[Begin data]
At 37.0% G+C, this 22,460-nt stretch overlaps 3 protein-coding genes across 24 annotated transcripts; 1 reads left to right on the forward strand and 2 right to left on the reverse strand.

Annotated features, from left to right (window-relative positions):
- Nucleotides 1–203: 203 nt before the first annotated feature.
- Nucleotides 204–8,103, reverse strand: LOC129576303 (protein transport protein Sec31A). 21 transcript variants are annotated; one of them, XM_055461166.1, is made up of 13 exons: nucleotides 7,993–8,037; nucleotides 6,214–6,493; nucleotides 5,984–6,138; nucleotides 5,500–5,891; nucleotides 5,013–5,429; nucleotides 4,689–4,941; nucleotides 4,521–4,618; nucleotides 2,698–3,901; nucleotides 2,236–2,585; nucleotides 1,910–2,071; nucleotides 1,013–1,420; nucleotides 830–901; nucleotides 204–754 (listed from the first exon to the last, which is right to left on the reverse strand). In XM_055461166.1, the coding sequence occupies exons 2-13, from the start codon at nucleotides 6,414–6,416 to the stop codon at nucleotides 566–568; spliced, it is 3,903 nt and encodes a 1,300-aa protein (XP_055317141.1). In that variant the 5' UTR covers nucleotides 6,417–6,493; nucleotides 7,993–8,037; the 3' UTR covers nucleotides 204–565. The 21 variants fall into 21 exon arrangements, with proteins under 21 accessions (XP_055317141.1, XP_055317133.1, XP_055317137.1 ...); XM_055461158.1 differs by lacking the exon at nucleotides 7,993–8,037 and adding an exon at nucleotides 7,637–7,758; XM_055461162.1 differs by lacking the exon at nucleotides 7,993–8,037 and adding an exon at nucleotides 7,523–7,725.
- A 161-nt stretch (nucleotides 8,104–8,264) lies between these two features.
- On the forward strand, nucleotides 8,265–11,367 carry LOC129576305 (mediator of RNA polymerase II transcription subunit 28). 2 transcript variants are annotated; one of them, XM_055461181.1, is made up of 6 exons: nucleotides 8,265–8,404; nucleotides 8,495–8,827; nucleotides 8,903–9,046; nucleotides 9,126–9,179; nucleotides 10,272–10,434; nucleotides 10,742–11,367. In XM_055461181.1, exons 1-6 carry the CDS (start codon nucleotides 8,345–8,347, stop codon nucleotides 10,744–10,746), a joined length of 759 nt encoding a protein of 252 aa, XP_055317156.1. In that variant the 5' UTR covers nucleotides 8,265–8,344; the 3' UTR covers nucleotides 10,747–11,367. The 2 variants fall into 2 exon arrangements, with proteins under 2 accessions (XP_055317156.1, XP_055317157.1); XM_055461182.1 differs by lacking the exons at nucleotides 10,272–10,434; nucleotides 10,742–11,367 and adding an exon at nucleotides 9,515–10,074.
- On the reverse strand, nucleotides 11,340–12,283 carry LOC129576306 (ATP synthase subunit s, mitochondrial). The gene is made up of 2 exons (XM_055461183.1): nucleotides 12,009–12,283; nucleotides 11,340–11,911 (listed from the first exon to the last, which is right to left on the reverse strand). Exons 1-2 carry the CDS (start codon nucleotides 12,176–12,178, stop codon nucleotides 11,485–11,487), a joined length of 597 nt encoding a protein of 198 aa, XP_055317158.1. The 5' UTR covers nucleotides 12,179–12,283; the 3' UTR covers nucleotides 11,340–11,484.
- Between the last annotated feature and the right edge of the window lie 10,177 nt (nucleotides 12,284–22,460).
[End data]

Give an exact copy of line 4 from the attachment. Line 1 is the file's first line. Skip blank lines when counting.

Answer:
- Nucleotides 204–8,103, reverse strand: LOC129576303 (protein transport protein Sec31A). 21 transcript variants are annotated; one of them, XM_055461166.1, is made up of 13 exons: nucleotides 7,993–8,037; nucleotides 6,214–6,493; nucleotides 5,984–6,138; nucleotides 5,500–5,891; nucleotides 5,013–5,429; nucleotides 4,689–4,941; nucleotides 4,521–4,618; nucleotides 2,698–3,901; nucleotides 2,236–2,585; nucleotides 1,910–2,071; nucleotides 1,013–1,420; nucleotides 830–901; nucleotides 204–754 (listed from the first exon to the last, which is right to left on the reverse strand). In XM_055461166.1, the coding sequence occupies exons 2-13, from the start codon at nucleotides 6,414–6,416 to the stop codon at nucleotides 566–568; spliced, it is 3,903 nt and encodes a 1,300-aa protein (XP_055317141.1). In that variant the 5' UTR covers nucleotides 6,417–6,493; nucleotides 7,993–8,037; the 3' UTR covers nucleotides 204–565. The 21 variants fall into 21 exon arrangements, with proteins under 21 accessions (XP_055317141.1, XP_055317133.1, XP_055317137.1 ...); XM_055461158.1 differs by lacking the exon at nucleotides 7,993–8,037 and adding an exon at nucleotides 7,637–7,758; XM_055461162.1 differs by lacking the exon at nucleotides 7,993–8,037 and adding an exon at nucleotides 7,523–7,725.